The resurgent movement found a handful of wealthy patrons, including hedge fund manager and philanthropist Bernard Selz and his wife, Lisa. The Selzes gave $200,000 to a legal fund for Wakefield in 2012, and they went on to give more than $3 million to anti-vaccine groups, including one that held forums this year in Brooklyn, the epicenter of the measles outbreak…

The $2.98 million Mercola has given to Fisher’s group since 2009 came from the Natural Health Research Foundation, a private foundation that is entirely funded by his business and that he leads as president, tax records show. The foundation has also given more than $3.3 million to the Organic Consumers Association, a health and environmental advocacy group, tax records show. On its website, the organization advertises Mercola’s products and reposts some of his content about vaccines and other topics, as well as articles by prominent anti-vaccine activist Robert F. Kennedy Jr. …

While Fisher emphasized that she does not promote any retailers’ products, she told potential sponsors of an anti-vaccine conference her group held in 2009 that the event could help them gain “access to both national and international markets” and “increase sales and visibility,” promotional material shows. Mercola attended the conference and received an “NVIC visionary award.” Mercola did not respond to questions about whether he was a sponsor. He donated $20,000 that year to the National Vaccine Information Center through his foundation. Without elaborating, Fisher said the money “was not an earmarked donation.” The following year, Fisher’s group and Mercola.com launched a website that tracks vaccine-related legislation in every state. The site provides activists with detailed information, including how to sign up for public comment to support or oppose legislation in their state, where to park to attend a public hearing and what color T-shirt to wear to rallies.

In 2011, Mercola co-sponsored a 15-second video ad on a Jumbotron in Times Square. The ad featured an image of a woman holding a baby with the message “Vaccines: Know the Risks.” Logos of both the National Vaccine Information Center and Mercola.com were prominently displayed…

In addition to the large contributions from Mercola, Fisher’s group has received financial support from Focus for Health. That foundation, funded by wealthy New Jersey businessman Barry Segal, gave Fisher’s group more than $400,000 from 2011 to 2017, according to tax records.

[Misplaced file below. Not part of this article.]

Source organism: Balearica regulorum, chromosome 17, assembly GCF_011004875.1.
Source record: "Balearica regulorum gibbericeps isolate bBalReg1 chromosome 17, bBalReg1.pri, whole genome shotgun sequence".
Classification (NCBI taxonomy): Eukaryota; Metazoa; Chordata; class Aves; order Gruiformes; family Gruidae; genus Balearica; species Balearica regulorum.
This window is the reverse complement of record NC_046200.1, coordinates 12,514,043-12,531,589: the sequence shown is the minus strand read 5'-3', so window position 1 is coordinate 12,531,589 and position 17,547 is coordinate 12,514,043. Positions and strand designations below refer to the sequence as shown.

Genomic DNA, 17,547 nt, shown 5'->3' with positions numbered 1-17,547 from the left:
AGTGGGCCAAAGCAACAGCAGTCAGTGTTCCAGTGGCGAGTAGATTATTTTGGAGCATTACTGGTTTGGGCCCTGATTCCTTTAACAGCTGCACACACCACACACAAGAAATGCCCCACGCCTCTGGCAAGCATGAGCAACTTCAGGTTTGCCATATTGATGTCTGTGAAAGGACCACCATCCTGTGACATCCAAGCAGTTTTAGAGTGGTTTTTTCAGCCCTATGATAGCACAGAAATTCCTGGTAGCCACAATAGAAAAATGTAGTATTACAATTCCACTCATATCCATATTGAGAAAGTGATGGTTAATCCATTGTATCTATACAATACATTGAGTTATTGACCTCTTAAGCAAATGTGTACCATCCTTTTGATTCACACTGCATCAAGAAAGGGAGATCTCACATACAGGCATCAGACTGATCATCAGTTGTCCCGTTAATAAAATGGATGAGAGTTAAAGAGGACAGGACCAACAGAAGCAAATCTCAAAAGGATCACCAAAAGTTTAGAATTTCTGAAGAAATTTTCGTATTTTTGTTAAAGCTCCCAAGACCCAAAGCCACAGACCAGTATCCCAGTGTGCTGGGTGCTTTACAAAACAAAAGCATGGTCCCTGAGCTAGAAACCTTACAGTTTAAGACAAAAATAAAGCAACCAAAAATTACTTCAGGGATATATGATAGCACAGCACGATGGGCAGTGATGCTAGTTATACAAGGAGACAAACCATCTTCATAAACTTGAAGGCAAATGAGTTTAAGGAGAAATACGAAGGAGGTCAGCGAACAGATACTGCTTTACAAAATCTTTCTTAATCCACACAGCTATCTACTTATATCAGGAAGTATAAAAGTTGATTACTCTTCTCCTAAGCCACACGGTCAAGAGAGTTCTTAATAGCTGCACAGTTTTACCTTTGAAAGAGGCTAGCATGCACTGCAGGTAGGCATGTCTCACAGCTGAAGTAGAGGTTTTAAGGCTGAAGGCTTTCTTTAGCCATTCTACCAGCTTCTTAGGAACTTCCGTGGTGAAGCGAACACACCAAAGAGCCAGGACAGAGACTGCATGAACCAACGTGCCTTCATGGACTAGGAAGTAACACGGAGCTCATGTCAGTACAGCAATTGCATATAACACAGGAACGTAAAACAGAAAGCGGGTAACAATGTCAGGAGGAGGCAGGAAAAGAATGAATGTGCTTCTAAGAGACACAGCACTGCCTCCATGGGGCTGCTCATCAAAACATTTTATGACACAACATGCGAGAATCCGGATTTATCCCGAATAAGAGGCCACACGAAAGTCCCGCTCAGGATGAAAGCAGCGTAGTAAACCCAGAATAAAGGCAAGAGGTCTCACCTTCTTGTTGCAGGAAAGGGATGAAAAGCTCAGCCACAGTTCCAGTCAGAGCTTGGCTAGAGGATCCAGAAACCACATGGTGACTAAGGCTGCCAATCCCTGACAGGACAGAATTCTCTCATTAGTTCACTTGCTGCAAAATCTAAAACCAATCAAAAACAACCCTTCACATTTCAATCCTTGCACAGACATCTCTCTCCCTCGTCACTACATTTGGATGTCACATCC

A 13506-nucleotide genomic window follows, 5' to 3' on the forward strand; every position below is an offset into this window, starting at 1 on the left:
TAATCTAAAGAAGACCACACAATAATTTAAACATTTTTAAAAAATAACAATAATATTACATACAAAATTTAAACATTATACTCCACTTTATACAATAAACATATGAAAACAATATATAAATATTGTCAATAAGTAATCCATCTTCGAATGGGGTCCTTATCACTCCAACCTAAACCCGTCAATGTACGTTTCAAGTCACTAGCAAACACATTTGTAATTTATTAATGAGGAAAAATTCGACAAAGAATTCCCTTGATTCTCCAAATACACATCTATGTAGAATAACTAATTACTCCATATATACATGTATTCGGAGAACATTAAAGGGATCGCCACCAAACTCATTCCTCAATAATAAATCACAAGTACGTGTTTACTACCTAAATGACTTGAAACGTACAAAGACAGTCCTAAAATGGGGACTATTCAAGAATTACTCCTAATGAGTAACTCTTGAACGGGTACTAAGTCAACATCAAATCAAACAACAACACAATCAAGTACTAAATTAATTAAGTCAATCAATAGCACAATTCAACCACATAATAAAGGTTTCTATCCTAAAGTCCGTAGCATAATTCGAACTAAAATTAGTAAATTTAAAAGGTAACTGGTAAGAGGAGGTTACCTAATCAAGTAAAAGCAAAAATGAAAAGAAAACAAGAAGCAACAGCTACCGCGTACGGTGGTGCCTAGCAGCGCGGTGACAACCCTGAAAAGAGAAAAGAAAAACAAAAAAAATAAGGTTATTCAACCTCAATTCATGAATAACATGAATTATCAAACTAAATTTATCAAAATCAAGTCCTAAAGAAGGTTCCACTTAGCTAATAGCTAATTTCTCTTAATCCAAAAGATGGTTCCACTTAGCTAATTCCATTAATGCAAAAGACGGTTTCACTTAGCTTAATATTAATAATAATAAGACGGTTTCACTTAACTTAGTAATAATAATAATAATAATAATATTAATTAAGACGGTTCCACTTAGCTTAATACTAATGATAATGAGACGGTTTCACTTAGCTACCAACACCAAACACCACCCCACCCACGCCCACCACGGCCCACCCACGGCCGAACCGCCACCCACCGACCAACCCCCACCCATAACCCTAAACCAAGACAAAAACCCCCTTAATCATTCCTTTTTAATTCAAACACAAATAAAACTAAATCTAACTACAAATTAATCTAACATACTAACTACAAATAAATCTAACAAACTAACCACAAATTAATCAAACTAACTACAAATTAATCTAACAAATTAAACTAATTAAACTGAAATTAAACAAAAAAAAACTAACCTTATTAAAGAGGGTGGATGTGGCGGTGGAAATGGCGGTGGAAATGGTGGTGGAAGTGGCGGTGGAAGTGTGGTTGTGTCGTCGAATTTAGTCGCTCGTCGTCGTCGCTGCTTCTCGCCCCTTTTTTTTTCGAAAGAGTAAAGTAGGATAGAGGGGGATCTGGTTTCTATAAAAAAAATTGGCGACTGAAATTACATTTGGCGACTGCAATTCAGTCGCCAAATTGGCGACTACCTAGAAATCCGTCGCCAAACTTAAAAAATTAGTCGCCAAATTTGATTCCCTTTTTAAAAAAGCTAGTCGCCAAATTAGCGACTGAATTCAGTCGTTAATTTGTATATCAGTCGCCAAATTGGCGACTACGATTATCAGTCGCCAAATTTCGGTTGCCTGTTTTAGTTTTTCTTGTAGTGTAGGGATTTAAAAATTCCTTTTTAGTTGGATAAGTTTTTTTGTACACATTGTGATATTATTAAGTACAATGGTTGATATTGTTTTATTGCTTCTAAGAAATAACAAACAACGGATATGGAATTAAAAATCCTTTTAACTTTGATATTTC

In September of this year, as flu season approached, Mercola and the National Vaccine Information Center co-sponsored their 10th annual “vaccine awareness week.” Mercola offered to match all donations made to the center that week up to $100,000, according to a video posted to his YouTube channel. In a video posted the following day, Fisher described her group’s recent successes in state legislatures across the country. Those states include Colorado, Minnesota, Oregon and Texas, Fisher said. “I look forward to another 30 years of working with you,” she told Mercola.

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On this blog, I have repeatedly warned that many so-called alternative medicine (SCAM) practitioners recommend against vaccinations. Specifically implicated are:

We knew about the ‘ideology’ and the misinformation pushing SCAM-related anti-vaccination sentiments. The article in the Washington Post is a stark reminder of the financial interests behind all this. As a result, SCAM-use is associated with low vaccination-uptake (as we have discussed ad nauseam – see for instance here, here, here and here). Anyone who needs more information will find it by searching this blog. Anyone claiming that this is all my exaggeration might look at papers which have nothing to do with me (there are plenty more for those who are willing to conduct a Medline search):

  • Lehrke P, Nuebling M, Hofmann F, Stoessel U. Attitudes of homeopathic physicians towards vaccination. Vaccine. 2001;19:4859–4864. doi: 10.1016/S0264-410X(01)00180-3. [PubMed]
  • Halper J, Berger LR. Naturopaths and childhood immunizations: Heterodoxy among the unorthodox. Pediatrics. 1981;68:407–410. [PubMed]
  • Colley F, Haas M. Attitudes on immunization: A survey of American chiropractors. Journal of Manipulative and Physiological Therapeutics. 1994;17:584–590. [PubMed]

On this blog and elsewhere, I have repeatedly claimed that as early as 2002 I published data to show that UK homeopaths advise their patients against vaccinations.

So sorry, but this not entirely true!

The truth is that I had forgotten about this article published 1995 in the British Journal of General Practice. As it is quite short and reveals several interesting facts, allow me to provide it here in full:

Homoeopathic remedies are believed by doctors and patients to be almost totally safe. Is homoeopathic advice safe, for example on the subject of immunization? In order to answer this question, a questionnaire survey was undertaken in 1995 of all 45 homoeopaths listed in the Exeter ‘yellow pages’ business directory. A total of 23 replies (51%) were received, 10 from medically qualified and 13 from non-medically qualified homoeopaths.

The homoeopaths were asked to suggest which conditions they perceived as being most responsive to homoeopathy. The three most frequently cited conditions were allergies (suggested by 10 respondents), gynaecological problems (seven) and bowel problems (five). They were then asked to estimate the proportion of patients that were referred to them by orthodox doctors and the proportion that they referred to orthodox doctors. The mean estimated percentages were 1 % and 8%, respectively. The 23 respondents estimated that they spent a mean of 73 minutes on the first consultation.

The homoeopaths were asked whether they used or recommended orthodox immunization for children and whether they only used and recommended homoeopathic immunization. Seven of the 10 homoeopaths who were medically qualified recommended orthodox immunization but none of the 13 non-medically qualified homoeopaths did. One non-medically qualified homoeopath only used and recommended homoeopathic immunization.